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MADISON - The Wisconsin Department of Justice (DOJ) will file a brief today with the Wisconsin Court of Appeals urging the appellate court to reverse a ruling by the Jefferson County Circuit Court that dismissed an identity theft charge against a former City of Jefferson EMS technician. If successful, the State's appeal would allow the Jefferson County District Attorney to proceed with identity theft charges against Christopher Baron.
According to the criminal complaint, Christopher Baron hacked into the work computer of his boss, Emergency Medical Services Director Mark Fisher, and sent several e-mails that he found in Mr. Fisher's e-mail account to about ten people. The forwarded e-mails appeared to have come from Mr. Fisher and suggested that Mr. Fisher was using an apartment owned by the EMS Department to conduct an extramarital affair. The day after Baron sent those e-mails, Mr. Fisher committed suicide.
Wisconsin law criminalizes the unauthorized use of an individual's personal identifying information or documents to obtain credit, money, goods, services, employment, or any other thing of value or benefit; to avoid civil or criminal process or penalty; or to harm the reputation, property, person, or estate of the individual whose identity has been used. Baron was charged with six criminal counts, including a charge of identity theft that alleges that Baron used Mr. Fisher's identity without Mr. Fisher's consent with the intent to harm Mr. Fisher's reputation. Baron moved to dismiss that charge, arguing that he had a First Amendment right to disseminate truthful information about a public official, even if his intent was to harm that official's reputation. The trial court agreed with Baron's argument and dismissed the identity theft charge.
In its brief to the court of appeals urging reversal of the trial court's dismissal, the State argues that the conduct prohibited by the identity theft statute is the unauthorized use of another person's identity, not the intent associated with that use. While the State must prove that Baron's intent was to harm Fisher's reputation, the conduct for which Baron would be punished were he to be found guilty is the unauthorized use of Fisher's identity. For that reason, the State argues, application of the statute to Baron's conduct does not violate Baron's right under the First Amendment to criticize the actions of a public official.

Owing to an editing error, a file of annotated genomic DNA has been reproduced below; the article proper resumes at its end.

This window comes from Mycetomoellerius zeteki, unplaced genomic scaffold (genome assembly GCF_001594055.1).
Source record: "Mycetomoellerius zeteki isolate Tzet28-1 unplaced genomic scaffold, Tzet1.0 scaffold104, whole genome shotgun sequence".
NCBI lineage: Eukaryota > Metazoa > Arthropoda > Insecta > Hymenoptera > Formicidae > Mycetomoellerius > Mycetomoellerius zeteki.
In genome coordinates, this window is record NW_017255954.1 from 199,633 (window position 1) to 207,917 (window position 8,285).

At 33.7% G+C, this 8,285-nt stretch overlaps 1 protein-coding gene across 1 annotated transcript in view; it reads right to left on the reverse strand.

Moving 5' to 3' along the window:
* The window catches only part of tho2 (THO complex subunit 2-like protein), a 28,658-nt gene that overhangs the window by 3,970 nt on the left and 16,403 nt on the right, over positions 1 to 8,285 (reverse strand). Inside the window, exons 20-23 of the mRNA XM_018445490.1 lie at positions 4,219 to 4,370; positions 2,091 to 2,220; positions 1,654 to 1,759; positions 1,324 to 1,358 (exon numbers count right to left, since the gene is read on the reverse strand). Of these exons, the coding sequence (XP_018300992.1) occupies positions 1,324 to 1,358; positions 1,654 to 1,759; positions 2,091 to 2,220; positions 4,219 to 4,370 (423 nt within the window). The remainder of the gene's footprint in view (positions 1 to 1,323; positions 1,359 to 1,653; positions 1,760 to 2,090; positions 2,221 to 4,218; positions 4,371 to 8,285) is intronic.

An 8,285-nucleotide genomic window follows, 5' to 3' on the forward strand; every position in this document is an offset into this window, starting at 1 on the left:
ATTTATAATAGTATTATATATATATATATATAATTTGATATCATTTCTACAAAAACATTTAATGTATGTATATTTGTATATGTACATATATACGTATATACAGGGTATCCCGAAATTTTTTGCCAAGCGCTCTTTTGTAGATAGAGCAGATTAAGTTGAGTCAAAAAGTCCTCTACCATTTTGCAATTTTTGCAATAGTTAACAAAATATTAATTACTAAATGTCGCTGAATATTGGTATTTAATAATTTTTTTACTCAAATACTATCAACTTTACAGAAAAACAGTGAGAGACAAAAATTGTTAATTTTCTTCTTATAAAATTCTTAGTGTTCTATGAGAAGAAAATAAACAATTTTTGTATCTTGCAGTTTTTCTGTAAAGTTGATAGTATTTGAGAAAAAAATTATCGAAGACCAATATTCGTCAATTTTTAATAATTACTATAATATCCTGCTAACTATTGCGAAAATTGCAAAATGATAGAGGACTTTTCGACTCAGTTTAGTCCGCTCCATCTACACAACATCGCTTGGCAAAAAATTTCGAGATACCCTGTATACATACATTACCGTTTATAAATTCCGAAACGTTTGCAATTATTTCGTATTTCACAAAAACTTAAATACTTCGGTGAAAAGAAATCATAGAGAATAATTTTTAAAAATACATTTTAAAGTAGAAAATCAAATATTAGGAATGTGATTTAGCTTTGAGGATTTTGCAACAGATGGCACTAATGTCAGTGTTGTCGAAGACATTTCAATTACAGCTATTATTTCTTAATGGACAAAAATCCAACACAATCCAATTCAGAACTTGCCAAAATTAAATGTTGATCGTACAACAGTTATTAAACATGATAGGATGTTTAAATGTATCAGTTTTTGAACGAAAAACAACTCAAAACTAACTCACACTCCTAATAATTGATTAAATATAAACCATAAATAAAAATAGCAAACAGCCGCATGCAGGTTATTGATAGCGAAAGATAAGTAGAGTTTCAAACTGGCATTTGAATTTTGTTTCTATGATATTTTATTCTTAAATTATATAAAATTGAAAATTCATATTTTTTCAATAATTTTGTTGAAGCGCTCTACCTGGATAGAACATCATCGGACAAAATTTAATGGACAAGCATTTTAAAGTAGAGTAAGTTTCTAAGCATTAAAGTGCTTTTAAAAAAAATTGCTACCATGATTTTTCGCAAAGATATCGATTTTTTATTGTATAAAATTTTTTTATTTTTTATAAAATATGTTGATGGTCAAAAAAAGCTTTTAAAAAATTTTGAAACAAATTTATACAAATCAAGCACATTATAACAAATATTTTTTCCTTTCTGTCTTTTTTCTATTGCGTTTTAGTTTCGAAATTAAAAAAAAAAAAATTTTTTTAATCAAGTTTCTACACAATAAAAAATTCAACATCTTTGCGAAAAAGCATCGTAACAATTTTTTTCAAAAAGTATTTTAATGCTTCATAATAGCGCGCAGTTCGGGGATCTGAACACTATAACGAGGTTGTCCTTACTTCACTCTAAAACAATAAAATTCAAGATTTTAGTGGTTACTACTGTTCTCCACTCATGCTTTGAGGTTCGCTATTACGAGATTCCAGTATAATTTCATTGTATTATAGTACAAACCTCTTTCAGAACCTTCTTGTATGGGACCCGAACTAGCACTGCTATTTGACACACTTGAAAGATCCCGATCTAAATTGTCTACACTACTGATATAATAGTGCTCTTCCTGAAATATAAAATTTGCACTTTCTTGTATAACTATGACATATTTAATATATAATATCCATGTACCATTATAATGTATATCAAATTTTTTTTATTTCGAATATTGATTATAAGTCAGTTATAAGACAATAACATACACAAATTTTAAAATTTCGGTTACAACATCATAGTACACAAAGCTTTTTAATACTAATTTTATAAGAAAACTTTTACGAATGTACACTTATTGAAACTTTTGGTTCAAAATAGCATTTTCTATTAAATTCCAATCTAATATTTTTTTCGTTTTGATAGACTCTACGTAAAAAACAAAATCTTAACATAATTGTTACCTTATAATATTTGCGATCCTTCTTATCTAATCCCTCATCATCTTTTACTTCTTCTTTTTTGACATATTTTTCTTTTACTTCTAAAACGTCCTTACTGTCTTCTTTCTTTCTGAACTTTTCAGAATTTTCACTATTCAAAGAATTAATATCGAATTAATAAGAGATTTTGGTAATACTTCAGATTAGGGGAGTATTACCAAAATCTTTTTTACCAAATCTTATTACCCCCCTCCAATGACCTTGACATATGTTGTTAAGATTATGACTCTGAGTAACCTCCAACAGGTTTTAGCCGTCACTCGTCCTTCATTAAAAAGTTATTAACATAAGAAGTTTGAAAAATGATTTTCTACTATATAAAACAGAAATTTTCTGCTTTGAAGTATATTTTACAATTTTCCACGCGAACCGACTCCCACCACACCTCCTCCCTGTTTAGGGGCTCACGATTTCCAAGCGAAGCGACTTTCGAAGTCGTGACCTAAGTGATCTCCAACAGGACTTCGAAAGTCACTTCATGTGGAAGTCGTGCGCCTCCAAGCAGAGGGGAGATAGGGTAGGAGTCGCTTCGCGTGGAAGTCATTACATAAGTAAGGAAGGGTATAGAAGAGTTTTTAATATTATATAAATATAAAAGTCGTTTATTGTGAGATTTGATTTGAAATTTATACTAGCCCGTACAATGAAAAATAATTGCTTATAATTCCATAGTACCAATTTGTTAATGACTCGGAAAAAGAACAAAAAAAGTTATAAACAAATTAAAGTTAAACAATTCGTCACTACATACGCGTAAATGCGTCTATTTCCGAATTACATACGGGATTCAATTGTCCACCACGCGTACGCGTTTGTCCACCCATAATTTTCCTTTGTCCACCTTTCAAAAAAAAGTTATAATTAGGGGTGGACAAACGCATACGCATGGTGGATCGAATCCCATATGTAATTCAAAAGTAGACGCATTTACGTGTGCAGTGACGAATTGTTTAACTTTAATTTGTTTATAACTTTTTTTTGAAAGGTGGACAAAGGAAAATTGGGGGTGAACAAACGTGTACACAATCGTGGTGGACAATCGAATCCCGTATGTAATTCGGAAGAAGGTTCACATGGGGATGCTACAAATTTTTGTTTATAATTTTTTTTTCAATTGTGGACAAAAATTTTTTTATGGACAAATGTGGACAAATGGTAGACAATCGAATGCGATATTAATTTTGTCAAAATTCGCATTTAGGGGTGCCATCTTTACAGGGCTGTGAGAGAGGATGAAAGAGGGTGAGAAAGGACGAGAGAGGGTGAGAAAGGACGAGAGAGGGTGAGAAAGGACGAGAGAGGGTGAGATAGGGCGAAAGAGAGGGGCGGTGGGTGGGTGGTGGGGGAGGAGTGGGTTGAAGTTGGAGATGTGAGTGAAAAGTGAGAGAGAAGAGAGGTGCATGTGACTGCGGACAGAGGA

Attorney General J.B. Van Hollen, whose office is handling the appeal, emphasized the importance of the issue raised by the State's appeal. "Citizens have a fundamental constitutional right to criticize public officials, so long as they do not disseminate information they know to be false or act with reckless disregard to the truth," Van Hollen said. "There is no constitutional right, however, to damage someone's reputation by assuming that person's identity without their consent. Wisconsin's laws protect all individuals against identity theft, not by limiting expression, but by prohibiting conduct."
This is a pretrial appeal. Baron enjoys a presumption of innocence, and the State will be required to prove his guilt beyond a reasonable doubt at trial.
Jefferson County District Attorney David Wambach is the prosecutor handling the case. The State of Wisconsin is represented in the Court of Appeals by Assistant Attorney General Jeffrey Kassel.